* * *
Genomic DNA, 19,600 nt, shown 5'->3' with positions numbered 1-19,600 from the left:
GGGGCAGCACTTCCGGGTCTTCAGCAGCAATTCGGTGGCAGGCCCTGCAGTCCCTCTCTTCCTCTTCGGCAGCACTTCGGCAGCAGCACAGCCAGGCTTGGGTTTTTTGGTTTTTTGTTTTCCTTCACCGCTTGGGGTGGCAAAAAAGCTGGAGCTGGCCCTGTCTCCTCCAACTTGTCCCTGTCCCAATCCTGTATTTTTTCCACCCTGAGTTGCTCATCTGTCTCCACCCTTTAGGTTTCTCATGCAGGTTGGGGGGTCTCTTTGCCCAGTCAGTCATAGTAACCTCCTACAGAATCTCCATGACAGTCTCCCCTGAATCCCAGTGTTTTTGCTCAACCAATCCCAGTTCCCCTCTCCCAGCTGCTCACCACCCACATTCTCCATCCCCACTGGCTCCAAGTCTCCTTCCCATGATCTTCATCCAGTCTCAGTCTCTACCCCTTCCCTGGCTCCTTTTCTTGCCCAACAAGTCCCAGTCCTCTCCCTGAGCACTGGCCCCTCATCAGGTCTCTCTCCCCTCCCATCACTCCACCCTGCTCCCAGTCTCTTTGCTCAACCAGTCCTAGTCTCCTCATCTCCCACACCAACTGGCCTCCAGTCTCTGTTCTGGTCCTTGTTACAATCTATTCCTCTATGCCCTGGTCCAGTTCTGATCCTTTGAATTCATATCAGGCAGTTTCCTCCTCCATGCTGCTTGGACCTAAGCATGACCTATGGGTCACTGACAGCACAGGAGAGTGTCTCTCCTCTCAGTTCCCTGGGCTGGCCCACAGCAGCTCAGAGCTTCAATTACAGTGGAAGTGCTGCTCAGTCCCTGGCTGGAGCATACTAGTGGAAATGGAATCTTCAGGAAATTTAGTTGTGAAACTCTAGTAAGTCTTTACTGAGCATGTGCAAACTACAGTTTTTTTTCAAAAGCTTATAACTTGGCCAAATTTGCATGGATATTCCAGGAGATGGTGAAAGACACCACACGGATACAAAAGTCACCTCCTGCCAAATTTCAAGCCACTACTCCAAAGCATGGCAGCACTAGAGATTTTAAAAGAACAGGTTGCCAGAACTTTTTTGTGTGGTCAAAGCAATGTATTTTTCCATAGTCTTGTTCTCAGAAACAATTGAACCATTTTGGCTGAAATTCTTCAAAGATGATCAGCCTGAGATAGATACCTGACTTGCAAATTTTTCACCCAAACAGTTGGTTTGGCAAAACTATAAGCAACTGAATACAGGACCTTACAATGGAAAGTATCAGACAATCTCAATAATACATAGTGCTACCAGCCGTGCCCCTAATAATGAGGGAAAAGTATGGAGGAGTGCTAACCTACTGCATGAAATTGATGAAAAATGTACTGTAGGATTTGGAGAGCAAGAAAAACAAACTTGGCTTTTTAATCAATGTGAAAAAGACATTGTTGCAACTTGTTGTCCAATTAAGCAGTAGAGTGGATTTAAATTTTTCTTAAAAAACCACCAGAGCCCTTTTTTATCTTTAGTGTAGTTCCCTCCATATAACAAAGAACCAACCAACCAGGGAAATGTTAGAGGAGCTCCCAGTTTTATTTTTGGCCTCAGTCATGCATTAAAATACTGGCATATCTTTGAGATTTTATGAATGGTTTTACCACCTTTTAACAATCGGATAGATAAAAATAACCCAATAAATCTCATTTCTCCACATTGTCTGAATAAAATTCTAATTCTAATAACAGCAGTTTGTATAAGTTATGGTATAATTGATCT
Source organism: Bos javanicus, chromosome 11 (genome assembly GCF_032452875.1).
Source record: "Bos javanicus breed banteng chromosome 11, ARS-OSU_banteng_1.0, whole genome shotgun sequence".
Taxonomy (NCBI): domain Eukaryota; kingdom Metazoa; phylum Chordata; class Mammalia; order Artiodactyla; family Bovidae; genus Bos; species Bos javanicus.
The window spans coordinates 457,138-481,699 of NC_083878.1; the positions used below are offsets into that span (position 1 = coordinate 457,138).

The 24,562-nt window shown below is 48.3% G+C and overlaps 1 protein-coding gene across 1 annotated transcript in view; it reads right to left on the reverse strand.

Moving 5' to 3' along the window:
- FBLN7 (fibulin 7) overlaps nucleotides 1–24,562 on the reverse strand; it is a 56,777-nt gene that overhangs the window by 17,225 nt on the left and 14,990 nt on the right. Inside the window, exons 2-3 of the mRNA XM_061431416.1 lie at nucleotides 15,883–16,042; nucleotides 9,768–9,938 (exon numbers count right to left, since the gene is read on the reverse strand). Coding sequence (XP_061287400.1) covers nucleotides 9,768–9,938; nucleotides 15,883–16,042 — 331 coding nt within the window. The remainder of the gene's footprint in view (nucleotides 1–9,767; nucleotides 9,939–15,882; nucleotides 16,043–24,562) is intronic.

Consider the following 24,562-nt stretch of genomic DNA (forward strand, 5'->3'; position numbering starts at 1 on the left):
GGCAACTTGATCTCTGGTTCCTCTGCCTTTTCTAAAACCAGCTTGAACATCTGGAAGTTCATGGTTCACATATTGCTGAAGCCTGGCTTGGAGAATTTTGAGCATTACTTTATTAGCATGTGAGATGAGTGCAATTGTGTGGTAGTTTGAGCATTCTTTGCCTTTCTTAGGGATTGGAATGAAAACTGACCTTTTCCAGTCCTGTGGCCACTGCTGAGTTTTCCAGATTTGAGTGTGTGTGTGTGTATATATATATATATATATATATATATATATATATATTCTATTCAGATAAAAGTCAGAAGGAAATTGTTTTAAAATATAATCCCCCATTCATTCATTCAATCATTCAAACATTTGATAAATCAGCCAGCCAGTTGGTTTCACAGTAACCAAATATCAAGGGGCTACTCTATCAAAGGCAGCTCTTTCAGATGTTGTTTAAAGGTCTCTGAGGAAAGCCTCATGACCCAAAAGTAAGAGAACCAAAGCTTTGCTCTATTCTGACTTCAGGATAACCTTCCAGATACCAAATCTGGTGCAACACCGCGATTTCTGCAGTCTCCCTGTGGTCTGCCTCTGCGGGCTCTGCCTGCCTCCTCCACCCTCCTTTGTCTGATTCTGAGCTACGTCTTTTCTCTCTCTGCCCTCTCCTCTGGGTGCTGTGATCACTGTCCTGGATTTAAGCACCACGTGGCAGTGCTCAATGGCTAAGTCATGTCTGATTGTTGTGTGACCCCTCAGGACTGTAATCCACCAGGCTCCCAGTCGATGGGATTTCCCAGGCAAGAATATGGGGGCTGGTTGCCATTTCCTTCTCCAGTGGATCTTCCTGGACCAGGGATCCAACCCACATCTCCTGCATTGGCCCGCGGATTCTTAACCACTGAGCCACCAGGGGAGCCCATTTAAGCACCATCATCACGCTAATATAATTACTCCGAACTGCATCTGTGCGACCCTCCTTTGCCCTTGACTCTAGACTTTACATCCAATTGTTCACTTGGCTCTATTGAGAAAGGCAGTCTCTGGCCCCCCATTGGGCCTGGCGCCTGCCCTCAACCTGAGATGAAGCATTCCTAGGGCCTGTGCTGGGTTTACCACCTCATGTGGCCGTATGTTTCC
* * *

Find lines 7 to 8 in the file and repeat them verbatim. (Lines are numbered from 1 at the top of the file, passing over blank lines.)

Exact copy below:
The 24,562-nt window shown below is 48.3% G+C and overlaps 1 protein-coding gene across 1 annotated transcript in view; it reads right to left on the reverse strand.

Moving 5' to 3' along the window: